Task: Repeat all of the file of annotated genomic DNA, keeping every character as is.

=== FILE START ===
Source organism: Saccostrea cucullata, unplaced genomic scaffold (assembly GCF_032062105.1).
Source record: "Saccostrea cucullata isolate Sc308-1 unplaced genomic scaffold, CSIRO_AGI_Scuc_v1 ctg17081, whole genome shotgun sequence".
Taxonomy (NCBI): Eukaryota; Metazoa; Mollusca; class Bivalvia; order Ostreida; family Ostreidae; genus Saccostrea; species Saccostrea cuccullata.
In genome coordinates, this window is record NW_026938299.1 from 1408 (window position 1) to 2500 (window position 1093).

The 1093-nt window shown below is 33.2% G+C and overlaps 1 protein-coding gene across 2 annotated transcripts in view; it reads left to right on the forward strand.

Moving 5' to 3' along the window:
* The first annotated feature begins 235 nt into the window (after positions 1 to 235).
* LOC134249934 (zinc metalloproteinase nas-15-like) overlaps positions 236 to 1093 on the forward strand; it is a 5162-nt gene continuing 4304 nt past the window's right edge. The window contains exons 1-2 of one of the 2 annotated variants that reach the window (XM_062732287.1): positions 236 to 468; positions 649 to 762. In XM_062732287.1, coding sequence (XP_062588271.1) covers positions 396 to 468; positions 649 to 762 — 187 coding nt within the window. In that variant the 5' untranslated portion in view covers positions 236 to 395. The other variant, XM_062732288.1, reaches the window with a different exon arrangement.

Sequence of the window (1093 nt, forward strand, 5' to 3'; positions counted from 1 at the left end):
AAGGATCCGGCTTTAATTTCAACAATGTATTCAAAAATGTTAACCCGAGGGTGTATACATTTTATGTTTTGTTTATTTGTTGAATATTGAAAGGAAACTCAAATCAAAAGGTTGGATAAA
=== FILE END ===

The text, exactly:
Source organism: Saccostrea cucullata, unplaced genomic scaffold (assembly GCF_032062105.1).
Source record: "Saccostrea cucullata isolate Sc308-1 unplaced genomic scaffold, CSIRO_AGI_Scuc_v1 ctg17081, whole genome shotgun sequence".
Taxonomy (NCBI): Eukaryota; Metazoa; Mollusca; class Bivalvia; order Ostreida; family Ostreidae; genus Saccostrea; species Saccostrea cuccullata.
In genome coordinates, this window is record NW_026938299.1 from 1408 (window position 1) to 2500 (window position 1093).

The 1093-nt window shown below is 33.2% G+C and overlaps 1 protein-coding gene across 2 annotated transcripts in view; it reads left to right on the forward strand.

Moving 5' to 3' along the window:
* The first annotated feature begins 235 nt into the window (after positions 1 to 235).
* LOC134249934 (zinc metalloproteinase nas-15-like) overlaps positions 236 to 1093 on the forward strand; it is a 5162-nt gene continuing 4304 nt past the window's right edge. The window contains exons 1-2 of one of the 2 annotated variants that reach the window (XM_062732287.1): positions 236 to 468; positions 649 to 762. In XM_062732287.1, coding sequence (XP_062588271.1) covers positions 396 to 468; positions 649 to 762 — 187 coding nt within the window. In that variant the 5' untranslated portion in view covers positions 236 to 395. The other variant, XM_062732288.1, reaches the window with a different exon arrangement.

Sequence of the window (1093 nt, forward strand, 5' to 3'; positions counted from 1 at the left end):
AAGGATCCGGCTTTAATTTCAACAATGTATTCAAAAATGTTAACCCGAGGGTGTATACATTTTATGTTTTGTTTATTTGTTGAATATTGAAAGGAAACTCAAATCAAAAGGTTGGATAAA